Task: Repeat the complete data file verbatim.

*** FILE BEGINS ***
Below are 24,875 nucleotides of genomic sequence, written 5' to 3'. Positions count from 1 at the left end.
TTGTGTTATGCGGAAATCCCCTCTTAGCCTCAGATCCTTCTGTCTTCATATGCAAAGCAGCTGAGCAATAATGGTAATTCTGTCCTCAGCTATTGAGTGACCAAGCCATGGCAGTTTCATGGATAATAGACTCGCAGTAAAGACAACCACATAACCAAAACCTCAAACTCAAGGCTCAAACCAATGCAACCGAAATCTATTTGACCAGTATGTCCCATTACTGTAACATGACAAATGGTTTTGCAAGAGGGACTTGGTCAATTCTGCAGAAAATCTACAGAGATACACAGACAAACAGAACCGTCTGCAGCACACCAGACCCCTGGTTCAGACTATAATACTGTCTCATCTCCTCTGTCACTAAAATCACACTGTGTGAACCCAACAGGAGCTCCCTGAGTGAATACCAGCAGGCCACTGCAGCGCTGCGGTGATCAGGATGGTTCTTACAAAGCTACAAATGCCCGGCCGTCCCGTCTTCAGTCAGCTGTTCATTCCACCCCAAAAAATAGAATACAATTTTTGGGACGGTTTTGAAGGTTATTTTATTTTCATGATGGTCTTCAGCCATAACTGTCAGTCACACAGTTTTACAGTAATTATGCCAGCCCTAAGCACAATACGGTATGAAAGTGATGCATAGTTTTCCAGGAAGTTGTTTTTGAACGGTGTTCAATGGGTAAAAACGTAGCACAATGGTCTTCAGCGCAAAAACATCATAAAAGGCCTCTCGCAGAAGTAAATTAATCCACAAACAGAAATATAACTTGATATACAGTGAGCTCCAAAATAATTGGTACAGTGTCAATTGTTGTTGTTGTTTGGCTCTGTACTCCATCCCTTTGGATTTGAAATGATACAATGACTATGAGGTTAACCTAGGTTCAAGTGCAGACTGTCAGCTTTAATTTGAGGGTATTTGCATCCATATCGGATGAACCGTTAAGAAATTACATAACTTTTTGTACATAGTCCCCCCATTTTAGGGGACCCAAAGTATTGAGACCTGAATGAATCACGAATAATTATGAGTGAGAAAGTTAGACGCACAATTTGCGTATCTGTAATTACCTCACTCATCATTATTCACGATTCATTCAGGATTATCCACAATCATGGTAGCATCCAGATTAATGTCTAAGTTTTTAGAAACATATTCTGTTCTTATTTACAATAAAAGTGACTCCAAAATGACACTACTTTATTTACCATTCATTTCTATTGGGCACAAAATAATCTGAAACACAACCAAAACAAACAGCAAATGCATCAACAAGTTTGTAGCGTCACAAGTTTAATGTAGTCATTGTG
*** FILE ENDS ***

Below are 24,875 nucleotides of genomic sequence, written 5' to 3'. Positions count from 1 at the left end.
TTGTGTTATGCGGAAATCCCCTCTTAGCCTCAGATCCTTCTGTCTTCATATGCAAAGCAGCTGAGCAATAATGGTAATTCTGTCCTCAGCTATTGAGTGACCAAGCCATGGCAGTTTCATGGATAATAGACTCGCAGTAAAGACAACCACATAACCAAAACCTCAAACTCAAGGCTCAAACCAATGCAACCGAAATCTATTTGACCAGTATGTCCCATTACTGTAACATGACAAATGGTTTTGCAAGAGGGACTTGGTCAATTCTGCAGAAAATCTACAGAGATACACAGACAAACAGAACCGTCTGCAGCACACCAGACCCCTGGTTCAGACTATAATACTGTCTCATCTCCTCTGTCACTAAAATCACACTGTGTGAACCCAACAGGAGCTCCCTGAGTGAATACCAGCAGGCCACTGCAGCGCTGCGGTGATCAGGATGGTTCTTACAAAGCTACAAATGCCCGGCCGTCCCGTCTTCAGTCAGCTGTTCATTCCACCCCAAAAAATAGAATACAATTTTTGGGACGGTTTTGAAGGTTATTTTATTTTCATGATGGTCTTCAGCCATAACTGTCAGTCACACAGTTTTACAGTAATTATGCCAGCCCTAAGCACAATACGGTATGAAAGTGATGCATAGTTTTCCAGGAAGTTGTTTTTGAACGGTGTTCAATGGGTAAAAACGTAGCACAATGGTCTTCAGCGCAAAAACATCATAAAAGGCCTCTCGCAGAAGTAAATTAATCCACAAACAGAAATATAACTTGATATACAGTGAGCTCCAAAATAATTGGTACAGTGTCAATTGTTGTTGTTGTTTGGCTCTGTACTCCATCCCTTTGGATTTGAAATGATACAATGACTATGAGGTTAACCTAGGTTCAAGTGCAGACTGTCAGCTTTAATTTGAGGGTATTTGCATCCATATCGGATGAACCGTTAAGAAATTACATAACTTTTTGTACATAGTCCCCCCATTTTAGGGGACCCAAAGTATTGAGACCTGAATGAATCACGAATAATTATGAGTGAGAAAGTTAGACGCACAATTTGCGTATCTGTAATTACCTCACTCATCATTATTCACGATTCATTCAGGATTATCCACAATCATGGTAGCATCCAGATTAATGTCTAAGTTTTTAGAAACATATTCTGTTCTTATTTACAATAAAAGTGACTCCAAAATGACACTACTTTATTTACCATTCATTTCTATTGGGCACAAAATAATCTGAAACACAACCAAAACAAACAGCAAATGCATCAACAAGTTTGTAGCGTCACAAGTTTAATGTAGTCATTGTG